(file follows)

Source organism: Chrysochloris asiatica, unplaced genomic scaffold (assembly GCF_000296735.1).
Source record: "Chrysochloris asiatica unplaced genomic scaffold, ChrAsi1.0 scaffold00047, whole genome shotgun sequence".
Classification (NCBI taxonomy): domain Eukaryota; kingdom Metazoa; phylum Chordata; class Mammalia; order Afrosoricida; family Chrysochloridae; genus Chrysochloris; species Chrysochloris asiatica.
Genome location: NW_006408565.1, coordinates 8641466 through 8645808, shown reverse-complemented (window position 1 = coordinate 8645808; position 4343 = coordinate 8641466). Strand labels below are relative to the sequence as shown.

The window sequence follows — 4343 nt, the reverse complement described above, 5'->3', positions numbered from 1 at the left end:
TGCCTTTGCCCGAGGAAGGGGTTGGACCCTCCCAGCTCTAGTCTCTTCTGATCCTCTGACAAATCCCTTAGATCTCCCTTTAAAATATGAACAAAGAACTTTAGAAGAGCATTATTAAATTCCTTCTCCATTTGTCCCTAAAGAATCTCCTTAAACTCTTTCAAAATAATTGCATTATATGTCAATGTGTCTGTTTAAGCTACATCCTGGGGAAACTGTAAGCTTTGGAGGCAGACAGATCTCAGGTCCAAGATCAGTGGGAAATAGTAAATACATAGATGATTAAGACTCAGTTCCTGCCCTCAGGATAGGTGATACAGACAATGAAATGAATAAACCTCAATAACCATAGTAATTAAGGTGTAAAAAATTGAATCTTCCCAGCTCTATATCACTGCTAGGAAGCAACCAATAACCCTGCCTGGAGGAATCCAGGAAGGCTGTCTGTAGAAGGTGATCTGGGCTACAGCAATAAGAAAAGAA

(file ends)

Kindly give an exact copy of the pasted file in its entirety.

Source organism: Chrysochloris asiatica, unplaced genomic scaffold (assembly GCF_000296735.1).
Source record: "Chrysochloris asiatica unplaced genomic scaffold, ChrAsi1.0 scaffold00047, whole genome shotgun sequence".
Classification (NCBI taxonomy): domain Eukaryota; kingdom Metazoa; phylum Chordata; class Mammalia; order Afrosoricida; family Chrysochloridae; genus Chrysochloris; species Chrysochloris asiatica.
Genome location: NW_006408565.1, coordinates 8641466 through 8645808, shown reverse-complemented (window position 1 = coordinate 8645808; position 4343 = coordinate 8641466). Strand labels below are relative to the sequence as shown.

The window sequence follows — 4343 nt, the reverse complement described above, 5'->3', positions numbered from 1 at the left end:
TGCCTTTGCCCGAGGAAGGGGTTGGACCCTCCCAGCTCTAGTCTCTTCTGATCCTCTGACAAATCCCTTAGATCTCCCTTTAAAATATGAACAAAGAACTTTAGAAGAGCATTATTAAATTCCTTCTCCATTTGTCCCTAAAGAATCTCCTTAAACTCTTTCAAAATAATTGCATTATATGTCAATGTGTCTGTTTAAGCTACATCCTGGGGAAACTGTAAGCTTTGGAGGCAGACAGATCTCAGGTCCAAGATCAGTGGGAAATAGTAAATACATAGATGATTAAGACTCAGTTCCTGCCCTCAGGATAGGTGATACAGACAATGAAATGAATAAACCTCAATAACCATAGTAATTAAGGTGTAAAAAATTGAATCTTCCCAGCTCTATATCACTGCTAGGAAGCAACCAATAACCCTGCCTGGAGGAATCCAGGAAGGCTGTCTGTAGAAGGTGATCTGGGCTACAGCAATAAGAAAAGAA